A: Brooklyn, New York, United States
". . . Only days before, Time Warner announced that it was spinning off its struggling magazine division, after failing to reach a deal to sell many of Time Inc.’s magazines to the Meredith Corporation. And the high-wattage party, with Mr. Stengel as one of the hosts, seemed like just the kind of lavish expense that Time Inc. might have to leave behind as it confronts the steep financial challenges buffeting the magazine industry.
"The new magazine company is expected to start with $500 million to $1 billion in debt, in contrast to the publishing company that the News Corporation will spin off this summer, which will have no debt. Circulation and advertising revenue at Time Inc. have suffered sharp declines. In the three months that ended Dec. 31, revenue fell 7 percent, to $967 million, while revenue at Time Warner’s cable channels has soared. After the split occurs, Time Inc. will no longer have the lucrative film and television assets to prop it up. 'It’s sort of put up or shut up time,' Mr. Stengel acknowledged. 'I think great, let’s really test that hypothesis that people will pay for great content and great journalism. We can now invest our own capital.'
"Time Inc. executives hope that they can build a company that can pour its profits into helping its magazines transition into the digital age, rather than hand them back to the parent company. They also hope that their new independent structure will let them restore the journalistic vision created by the founder, Henry Luce.
"Analysts tracking the magazine industry point out that even though Time Inc.’s profits have declined in recent years, the newly created company will remain by far the biggest player in the business. On its own, Time Inc. generates one-quarter of the revenue produced by the nation’s top 50 magazines, according to data tracked by John Harrington, a magazine industry consultant.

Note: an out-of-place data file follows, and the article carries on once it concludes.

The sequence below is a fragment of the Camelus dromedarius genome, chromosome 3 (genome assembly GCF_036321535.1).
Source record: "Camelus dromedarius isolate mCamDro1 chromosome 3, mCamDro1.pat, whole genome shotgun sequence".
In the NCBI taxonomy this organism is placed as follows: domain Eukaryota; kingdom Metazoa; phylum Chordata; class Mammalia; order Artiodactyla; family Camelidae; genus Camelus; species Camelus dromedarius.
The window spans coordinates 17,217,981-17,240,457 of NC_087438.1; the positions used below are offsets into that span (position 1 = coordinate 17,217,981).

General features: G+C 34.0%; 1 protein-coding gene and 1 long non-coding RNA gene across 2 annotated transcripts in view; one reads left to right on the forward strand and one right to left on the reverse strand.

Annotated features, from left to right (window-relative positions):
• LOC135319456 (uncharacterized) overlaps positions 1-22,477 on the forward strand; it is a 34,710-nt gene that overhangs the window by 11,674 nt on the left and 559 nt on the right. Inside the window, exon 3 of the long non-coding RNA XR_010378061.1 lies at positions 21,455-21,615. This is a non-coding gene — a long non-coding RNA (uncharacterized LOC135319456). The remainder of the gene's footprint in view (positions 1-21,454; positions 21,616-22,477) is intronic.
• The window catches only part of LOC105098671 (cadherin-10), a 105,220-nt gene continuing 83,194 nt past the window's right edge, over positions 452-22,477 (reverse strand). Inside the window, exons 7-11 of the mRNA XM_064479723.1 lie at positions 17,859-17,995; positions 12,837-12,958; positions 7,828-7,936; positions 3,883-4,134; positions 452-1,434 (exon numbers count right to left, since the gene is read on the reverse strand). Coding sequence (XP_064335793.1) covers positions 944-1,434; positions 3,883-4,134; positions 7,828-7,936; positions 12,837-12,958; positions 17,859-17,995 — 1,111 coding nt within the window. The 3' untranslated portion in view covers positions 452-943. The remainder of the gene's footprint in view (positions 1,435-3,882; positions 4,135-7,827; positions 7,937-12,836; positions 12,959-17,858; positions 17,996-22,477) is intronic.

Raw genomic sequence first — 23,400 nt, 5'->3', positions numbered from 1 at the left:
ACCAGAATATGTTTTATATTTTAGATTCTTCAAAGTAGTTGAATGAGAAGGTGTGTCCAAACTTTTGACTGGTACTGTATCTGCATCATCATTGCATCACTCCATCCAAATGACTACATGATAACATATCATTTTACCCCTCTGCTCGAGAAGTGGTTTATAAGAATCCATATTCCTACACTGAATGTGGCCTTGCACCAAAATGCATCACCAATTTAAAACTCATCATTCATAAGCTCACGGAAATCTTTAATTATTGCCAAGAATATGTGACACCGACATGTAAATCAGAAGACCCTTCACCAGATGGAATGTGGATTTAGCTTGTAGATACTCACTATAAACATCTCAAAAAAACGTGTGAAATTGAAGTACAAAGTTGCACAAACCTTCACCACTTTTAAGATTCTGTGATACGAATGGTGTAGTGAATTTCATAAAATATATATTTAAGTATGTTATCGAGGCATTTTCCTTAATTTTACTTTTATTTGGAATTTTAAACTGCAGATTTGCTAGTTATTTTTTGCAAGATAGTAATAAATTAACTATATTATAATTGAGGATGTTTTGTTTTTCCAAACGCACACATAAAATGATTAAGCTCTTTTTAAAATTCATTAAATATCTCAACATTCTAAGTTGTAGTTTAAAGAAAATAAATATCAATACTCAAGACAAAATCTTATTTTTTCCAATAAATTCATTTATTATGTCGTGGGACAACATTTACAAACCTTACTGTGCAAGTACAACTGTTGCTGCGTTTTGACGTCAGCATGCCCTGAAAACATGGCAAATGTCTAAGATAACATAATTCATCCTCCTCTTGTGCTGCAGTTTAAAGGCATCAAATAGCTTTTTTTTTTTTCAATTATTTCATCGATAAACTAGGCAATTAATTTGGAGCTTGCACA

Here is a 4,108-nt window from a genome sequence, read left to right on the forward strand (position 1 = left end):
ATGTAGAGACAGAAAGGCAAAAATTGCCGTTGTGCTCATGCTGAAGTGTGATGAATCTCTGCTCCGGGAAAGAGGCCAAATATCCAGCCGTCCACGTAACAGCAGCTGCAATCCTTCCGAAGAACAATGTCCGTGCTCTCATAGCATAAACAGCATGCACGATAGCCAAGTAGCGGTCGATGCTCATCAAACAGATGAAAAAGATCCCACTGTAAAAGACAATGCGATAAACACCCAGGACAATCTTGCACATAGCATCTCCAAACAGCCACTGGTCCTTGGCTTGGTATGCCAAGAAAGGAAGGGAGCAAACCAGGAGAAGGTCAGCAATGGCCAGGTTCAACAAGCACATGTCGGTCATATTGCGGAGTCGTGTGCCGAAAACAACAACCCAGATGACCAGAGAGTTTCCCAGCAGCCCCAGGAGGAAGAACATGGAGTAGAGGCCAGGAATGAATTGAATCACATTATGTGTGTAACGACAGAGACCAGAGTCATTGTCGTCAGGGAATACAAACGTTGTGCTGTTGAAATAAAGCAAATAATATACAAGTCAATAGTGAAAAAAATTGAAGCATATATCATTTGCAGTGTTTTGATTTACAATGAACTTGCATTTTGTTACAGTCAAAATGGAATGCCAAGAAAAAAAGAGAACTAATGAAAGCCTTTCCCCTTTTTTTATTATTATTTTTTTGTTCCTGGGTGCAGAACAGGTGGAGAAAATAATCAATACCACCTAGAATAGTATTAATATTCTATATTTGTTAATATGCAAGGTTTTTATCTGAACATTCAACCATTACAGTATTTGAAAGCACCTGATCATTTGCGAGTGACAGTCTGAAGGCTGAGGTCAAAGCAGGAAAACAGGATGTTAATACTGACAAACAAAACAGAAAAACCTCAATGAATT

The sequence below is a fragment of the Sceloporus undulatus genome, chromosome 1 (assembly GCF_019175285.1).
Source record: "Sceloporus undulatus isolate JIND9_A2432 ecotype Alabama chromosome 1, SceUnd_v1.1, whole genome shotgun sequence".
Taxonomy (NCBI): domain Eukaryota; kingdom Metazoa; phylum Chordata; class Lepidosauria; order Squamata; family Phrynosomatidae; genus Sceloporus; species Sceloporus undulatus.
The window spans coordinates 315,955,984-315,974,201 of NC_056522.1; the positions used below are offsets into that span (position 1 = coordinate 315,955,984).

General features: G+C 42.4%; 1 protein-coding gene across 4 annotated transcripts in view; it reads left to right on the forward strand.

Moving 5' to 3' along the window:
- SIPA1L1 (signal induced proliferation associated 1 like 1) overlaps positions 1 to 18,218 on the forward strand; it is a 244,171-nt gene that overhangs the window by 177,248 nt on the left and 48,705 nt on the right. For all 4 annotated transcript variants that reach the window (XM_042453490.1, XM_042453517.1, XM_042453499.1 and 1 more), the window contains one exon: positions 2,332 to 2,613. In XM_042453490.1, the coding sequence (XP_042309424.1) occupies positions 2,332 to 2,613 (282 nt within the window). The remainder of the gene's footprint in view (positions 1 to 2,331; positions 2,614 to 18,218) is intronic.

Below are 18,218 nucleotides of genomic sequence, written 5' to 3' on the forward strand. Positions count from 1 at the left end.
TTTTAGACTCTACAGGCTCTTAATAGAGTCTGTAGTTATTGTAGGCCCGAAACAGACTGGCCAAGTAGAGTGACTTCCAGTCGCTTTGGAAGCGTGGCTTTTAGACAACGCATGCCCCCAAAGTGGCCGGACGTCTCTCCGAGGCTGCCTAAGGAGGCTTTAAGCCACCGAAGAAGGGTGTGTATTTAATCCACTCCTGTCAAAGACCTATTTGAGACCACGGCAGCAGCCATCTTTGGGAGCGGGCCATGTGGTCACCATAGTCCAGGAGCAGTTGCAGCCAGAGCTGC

"He said that Time owned four of the nation’s top 10 revenue-generating magazines — People, Sports Illustrated, Time and InStyle. Together they produce $3.1 billion of the $6.379 billion generated by the nation’s top 10 grossing magazines, he estimated. People alone brings in $1.4 billion. 'Time Inc. as a whole is still the biggest force in magazine publishing,' Mr. Harrington said.'“They’re an attractive group of magazines.'
"The announcement of the spinoff last week at least provided some clarity to nervous Time Inc. employees. On Jan. 30, Time Inc. said it would lay off 6 percent of its global work force, about 500 employees. Two weeks later, Time Warner announced it was in talks with Meredith, leaving those who had kept their jobs to nervously await word of the fate of their magazine, and whether they might have to relocate to Meredith’s headquarters in Iowa.
"Several current and former Time Inc. employees spoke about the unease at the magazines, requesting anonymity so they could publicly discuss private conversations. 'This is for the most part a really nice place to work and people are happy to know that it will stay intact,' said a current Time Inc. executive. 'The layoffs were really hard. The uncertainty on the heels of the layoffs made it particularly painful. Some people were really nervous about this Meredith idea'
"A former company executive who is still in touch with many employees said, 'Morale dipped dramatically when the layoffs occurred just a couple of months ago. No merit increases were given. Bonuses were extremely low. Then rumors spread Meredith was going to purchase the magazines and morale dipped. Generally people are really pleased that Time Inc. is going to be given the opportunity to survive on its own' " (http://www.nytimes.com/2013/03/14/business/media/spinoff-of-time-inc-rattles-employees.html?hpw, accessed 03-13-2013).